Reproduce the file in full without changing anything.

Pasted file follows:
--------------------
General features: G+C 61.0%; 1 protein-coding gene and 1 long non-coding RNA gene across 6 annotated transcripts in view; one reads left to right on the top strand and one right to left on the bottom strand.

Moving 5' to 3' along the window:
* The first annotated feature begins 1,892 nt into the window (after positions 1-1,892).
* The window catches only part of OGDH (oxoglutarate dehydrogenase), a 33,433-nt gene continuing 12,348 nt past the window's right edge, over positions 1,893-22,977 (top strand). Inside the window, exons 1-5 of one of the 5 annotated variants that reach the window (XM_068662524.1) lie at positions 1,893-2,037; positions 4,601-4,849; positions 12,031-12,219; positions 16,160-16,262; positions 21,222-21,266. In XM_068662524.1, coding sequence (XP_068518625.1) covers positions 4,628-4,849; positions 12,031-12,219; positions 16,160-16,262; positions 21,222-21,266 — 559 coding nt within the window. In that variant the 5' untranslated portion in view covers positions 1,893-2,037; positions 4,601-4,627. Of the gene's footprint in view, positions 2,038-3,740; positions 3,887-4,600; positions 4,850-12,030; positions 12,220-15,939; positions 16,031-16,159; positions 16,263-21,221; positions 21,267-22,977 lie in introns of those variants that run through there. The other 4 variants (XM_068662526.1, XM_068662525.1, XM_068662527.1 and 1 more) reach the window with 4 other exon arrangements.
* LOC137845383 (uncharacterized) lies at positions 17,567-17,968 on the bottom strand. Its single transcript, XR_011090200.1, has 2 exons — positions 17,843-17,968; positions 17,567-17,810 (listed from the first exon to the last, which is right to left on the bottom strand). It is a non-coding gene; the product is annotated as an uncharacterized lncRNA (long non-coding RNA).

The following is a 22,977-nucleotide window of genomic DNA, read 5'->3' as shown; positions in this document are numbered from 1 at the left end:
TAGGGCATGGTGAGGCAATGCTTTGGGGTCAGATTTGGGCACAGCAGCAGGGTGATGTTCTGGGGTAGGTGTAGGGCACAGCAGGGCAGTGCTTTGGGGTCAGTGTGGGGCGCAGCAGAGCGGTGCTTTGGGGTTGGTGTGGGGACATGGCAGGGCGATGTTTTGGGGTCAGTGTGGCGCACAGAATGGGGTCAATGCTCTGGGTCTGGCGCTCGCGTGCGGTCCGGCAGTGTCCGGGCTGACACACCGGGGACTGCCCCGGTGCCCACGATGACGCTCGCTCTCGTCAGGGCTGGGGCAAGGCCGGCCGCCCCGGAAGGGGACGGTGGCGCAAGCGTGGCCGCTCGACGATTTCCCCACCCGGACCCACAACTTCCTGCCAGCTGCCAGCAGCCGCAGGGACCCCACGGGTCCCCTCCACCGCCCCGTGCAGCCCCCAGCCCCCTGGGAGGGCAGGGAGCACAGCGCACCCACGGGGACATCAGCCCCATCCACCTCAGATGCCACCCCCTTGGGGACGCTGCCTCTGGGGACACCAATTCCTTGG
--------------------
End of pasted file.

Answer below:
General features: G+C 61.0%; 1 protein-coding gene and 1 long non-coding RNA gene across 6 annotated transcripts in view; one reads left to right on the top strand and one right to left on the bottom strand.

Moving 5' to 3' along the window:
* The first annotated feature begins 1,892 nt into the window (after positions 1-1,892).
* The window catches only part of OGDH (oxoglutarate dehydrogenase), a 33,433-nt gene continuing 12,348 nt past the window's right edge, over positions 1,893-22,977 (top strand). Inside the window, exons 1-5 of one of the 5 annotated variants that reach the window (XM_068662524.1) lie at positions 1,893-2,037; positions 4,601-4,849; positions 12,031-12,219; positions 16,160-16,262; positions 21,222-21,266. In XM_068662524.1, coding sequence (XP_068518625.1) covers positions 4,628-4,849; positions 12,031-12,219; positions 16,160-16,262; positions 21,222-21,266 — 559 coding nt within the window. In that variant the 5' untranslated portion in view covers positions 1,893-2,037; positions 4,601-4,627. Of the gene's footprint in view, positions 2,038-3,740; positions 3,887-4,600; positions 4,850-12,030; positions 12,220-15,939; positions 16,031-16,159; positions 16,263-21,221; positions 21,267-22,977 lie in introns of those variants that run through there. The other 4 variants (XM_068662526.1, XM_068662525.1, XM_068662527.1 and 1 more) reach the window with 4 other exon arrangements.
* LOC137845383 (uncharacterized) lies at positions 17,567-17,968 on the bottom strand. Its single transcript, XR_011090200.1, has 2 exons — positions 17,843-17,968; positions 17,567-17,810 (listed from the first exon to the last, which is right to left on the bottom strand). It is a non-coding gene; the product is annotated as an uncharacterized lncRNA (long non-coding RNA).

The following is a 22,977-nucleotide window of genomic DNA, read 5'->3' as shown; positions in this document are numbered from 1 at the left end:
TAGGGCATGGTGAGGCAATGCTTTGGGGTCAGATTTGGGCACAGCAGCAGGGTGATGTTCTGGGGTAGGTGTAGGGCACAGCAGGGCAGTGCTTTGGGGTCAGTGTGGGGCGCAGCAGAGCGGTGCTTTGGGGTTGGTGTGGGGACATGGCAGGGCGATGTTTTGGGGTCAGTGTGGCGCACAGAATGGGGTCAATGCTCTGGGTCTGGCGCTCGCGTGCGGTCCGGCAGTGTCCGGGCTGACACACCGGGGACTGCCCCGGTGCCCACGATGACGCTCGCTCTCGTCAGGGCTGGGGCAAGGCCGGCCGCCCCGGAAGGGGACGGTGGCGCAAGCGTGGCCGCTCGACGATTTCCCCACCCGGACCCACAACTTCCTGCCAGCTGCCAGCAGCCGCAGGGACCCCACGGGTCCCCTCCACCGCCCCGTGCAGCCCCCAGCCCCCTGGGAGGGCAGGGAGCACAGCGCACCCACGGGGACATCAGCCCCATCCACCTCAGATGCCACCCCCTTGGGGACGCTGCCTCTGGGGACACCAATTCCTTGG